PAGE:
1. Field of the Invention
The present invention relates to a rifle having a manually manipulatable repeater mechanism that allows a breech block to travel rapidly back and forth in a straight way, while the rifle remains in a supported, stable position, for example, on the shoulder of the shooter. Breech block, trigger assembly, pistol grip assembly and a forward stock portion form the repeater mechanism that may be pulled back and pushed forward on slide rails. A rearward stock portion is provided with an opening for accommodating, in telescoping fashion, the forward stock portion when the repeater mechanism is pulled back. During the manipulation of the repeater mechanism, the rearward stock portion remains on the shoulder of the shooter, and the shooter's hand that manipulates the trigger, remains on the grip assembly and thus, the stability of the rifle during quick manipulation of the repeater mechanism, is maintained. Rifles of this kind are particularly useful for hunting, biathlon and marksmanship.
2. Description of the Related Art
Most of the hand repeater weapons known have an axially guided cylindric breech block, which is operated by a chamber stem fastened to cylindric block. However, numerous manual manipulations are required for unlocking and locking the cylindric breech, and thus, the shooting hand (usually the right hand) must be moved upwards from the trigger assembly to the chamber stem. This brings about a time delay between firing. It also interferes with the stable placement of the rifle against the shoulder, which adversely affects the shooting rhythm. For example, when the rifle is used for shooting game, the hunter is forced to take new aim.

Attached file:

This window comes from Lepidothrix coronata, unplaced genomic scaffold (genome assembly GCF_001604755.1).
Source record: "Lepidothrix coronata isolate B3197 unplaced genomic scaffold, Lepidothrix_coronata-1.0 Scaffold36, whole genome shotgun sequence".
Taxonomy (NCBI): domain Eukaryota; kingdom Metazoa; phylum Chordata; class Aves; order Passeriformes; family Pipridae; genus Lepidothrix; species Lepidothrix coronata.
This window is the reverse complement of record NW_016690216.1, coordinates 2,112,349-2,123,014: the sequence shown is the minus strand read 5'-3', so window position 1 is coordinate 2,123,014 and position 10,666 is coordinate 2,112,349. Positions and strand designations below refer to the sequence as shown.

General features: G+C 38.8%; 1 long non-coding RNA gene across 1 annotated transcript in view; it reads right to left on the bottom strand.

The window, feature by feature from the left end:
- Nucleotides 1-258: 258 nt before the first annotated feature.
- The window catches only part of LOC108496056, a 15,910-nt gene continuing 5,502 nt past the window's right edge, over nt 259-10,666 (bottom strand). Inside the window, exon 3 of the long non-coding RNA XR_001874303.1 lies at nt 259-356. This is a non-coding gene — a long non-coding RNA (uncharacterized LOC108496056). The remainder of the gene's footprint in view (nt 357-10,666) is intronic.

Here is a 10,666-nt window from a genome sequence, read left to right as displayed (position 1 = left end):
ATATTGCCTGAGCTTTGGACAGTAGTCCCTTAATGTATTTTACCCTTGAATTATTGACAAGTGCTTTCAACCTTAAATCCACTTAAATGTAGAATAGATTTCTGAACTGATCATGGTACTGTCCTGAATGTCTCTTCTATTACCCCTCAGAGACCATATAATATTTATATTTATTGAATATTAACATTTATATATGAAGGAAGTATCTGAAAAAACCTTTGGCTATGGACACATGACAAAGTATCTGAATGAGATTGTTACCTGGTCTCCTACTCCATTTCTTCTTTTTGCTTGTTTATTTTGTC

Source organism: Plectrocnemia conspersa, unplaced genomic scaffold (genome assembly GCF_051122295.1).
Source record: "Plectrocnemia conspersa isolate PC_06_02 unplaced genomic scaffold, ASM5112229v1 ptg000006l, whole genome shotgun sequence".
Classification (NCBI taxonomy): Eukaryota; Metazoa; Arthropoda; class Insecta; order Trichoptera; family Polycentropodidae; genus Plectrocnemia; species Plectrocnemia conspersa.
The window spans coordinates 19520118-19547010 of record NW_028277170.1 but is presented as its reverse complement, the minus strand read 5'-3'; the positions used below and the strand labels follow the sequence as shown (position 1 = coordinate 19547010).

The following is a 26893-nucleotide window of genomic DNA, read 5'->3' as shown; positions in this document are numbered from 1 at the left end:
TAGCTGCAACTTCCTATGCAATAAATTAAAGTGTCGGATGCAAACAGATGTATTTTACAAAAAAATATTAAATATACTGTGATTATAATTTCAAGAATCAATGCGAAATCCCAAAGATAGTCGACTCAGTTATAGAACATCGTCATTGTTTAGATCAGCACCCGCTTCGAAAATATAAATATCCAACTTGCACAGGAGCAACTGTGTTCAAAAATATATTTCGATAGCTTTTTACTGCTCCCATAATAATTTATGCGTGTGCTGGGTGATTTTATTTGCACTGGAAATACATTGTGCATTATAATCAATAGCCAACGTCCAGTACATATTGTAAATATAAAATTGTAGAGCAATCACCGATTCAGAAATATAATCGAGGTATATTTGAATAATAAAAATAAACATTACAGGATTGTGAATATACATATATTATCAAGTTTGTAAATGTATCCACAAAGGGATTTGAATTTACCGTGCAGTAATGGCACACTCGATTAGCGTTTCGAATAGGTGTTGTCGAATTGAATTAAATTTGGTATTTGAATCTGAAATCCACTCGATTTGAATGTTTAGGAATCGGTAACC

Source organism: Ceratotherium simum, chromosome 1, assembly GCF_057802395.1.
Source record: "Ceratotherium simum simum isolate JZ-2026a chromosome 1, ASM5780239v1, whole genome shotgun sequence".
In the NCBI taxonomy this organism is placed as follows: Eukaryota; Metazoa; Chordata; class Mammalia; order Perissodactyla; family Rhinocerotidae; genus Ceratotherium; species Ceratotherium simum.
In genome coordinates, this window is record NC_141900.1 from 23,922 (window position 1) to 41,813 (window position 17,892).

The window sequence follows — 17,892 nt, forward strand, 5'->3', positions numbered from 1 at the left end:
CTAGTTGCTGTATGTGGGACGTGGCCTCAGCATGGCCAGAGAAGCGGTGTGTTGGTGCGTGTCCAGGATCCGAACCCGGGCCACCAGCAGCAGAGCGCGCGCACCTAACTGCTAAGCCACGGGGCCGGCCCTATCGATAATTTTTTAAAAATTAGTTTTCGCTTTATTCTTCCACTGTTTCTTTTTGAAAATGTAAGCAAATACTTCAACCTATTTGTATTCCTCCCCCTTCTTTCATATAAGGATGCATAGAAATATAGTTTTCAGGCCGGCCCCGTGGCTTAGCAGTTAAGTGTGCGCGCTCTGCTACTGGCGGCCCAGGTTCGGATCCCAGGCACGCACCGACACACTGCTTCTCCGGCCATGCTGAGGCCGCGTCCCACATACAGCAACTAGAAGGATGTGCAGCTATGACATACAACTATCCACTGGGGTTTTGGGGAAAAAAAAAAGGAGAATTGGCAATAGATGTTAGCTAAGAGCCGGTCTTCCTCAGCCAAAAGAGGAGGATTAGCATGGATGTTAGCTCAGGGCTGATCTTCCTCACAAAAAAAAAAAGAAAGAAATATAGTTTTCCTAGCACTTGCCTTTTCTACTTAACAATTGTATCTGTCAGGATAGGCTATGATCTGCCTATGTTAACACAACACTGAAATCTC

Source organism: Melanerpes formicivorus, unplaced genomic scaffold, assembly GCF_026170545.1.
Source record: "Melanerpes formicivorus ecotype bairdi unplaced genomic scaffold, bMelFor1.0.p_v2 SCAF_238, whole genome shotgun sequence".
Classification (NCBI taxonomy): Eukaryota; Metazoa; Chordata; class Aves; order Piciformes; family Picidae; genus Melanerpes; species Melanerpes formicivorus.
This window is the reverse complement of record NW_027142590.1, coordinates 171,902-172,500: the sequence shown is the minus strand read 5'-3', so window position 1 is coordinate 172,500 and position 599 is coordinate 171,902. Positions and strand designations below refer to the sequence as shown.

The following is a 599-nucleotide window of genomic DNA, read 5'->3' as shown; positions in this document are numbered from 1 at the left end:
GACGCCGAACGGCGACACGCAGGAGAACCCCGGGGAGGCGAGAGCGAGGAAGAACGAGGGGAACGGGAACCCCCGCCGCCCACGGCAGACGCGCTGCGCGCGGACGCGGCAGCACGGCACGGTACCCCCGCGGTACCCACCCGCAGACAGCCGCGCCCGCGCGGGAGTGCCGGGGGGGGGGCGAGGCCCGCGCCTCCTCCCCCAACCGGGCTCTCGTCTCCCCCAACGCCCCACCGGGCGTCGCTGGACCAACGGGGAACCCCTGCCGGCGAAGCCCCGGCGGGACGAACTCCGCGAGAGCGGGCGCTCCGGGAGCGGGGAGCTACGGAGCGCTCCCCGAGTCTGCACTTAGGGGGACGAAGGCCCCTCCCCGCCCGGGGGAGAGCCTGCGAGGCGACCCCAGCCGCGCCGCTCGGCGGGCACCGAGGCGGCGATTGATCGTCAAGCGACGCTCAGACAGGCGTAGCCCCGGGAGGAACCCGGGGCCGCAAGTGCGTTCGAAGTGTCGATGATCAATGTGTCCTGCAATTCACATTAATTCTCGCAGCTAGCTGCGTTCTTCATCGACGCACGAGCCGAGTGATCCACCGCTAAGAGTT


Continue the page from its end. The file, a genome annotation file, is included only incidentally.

A popular rifle is one having a so called "pump-action system". This is a repeater system, in which the breech is controlled by moving the front shaft back and forth. However, this system has the disadvantage that, when the shooting is done from a fixed position (such as from a high-seat parapet or from behind sand bags), it is not possible to accomplish the repeating without lifting up the weapon. Other rifles with lever-action repeater systems require an up and down movement of a trigger guard, which generally extends towards the rear. Further, for small caliber ammunition (low gas pressure, small overall length) other solutions exist. For example, for those weapons, the repeater process is carried out from a movable pistol grip by a vertical swivel motion. However, the support triangle (shoulder placement, elbow, hand on the stock of the weapon) is adversely affected by the wrist movement. Repeater systems used in biathlon sport provide for an unlocking or locked of the breech by a thumb movement. A further variation is disclosed in the German Utility Model G 90 04 261. 1. Here, the repeater process is activated by pulling back the trigger ("trigger cock"). The applicability, however, is limited to small caliber ammunition.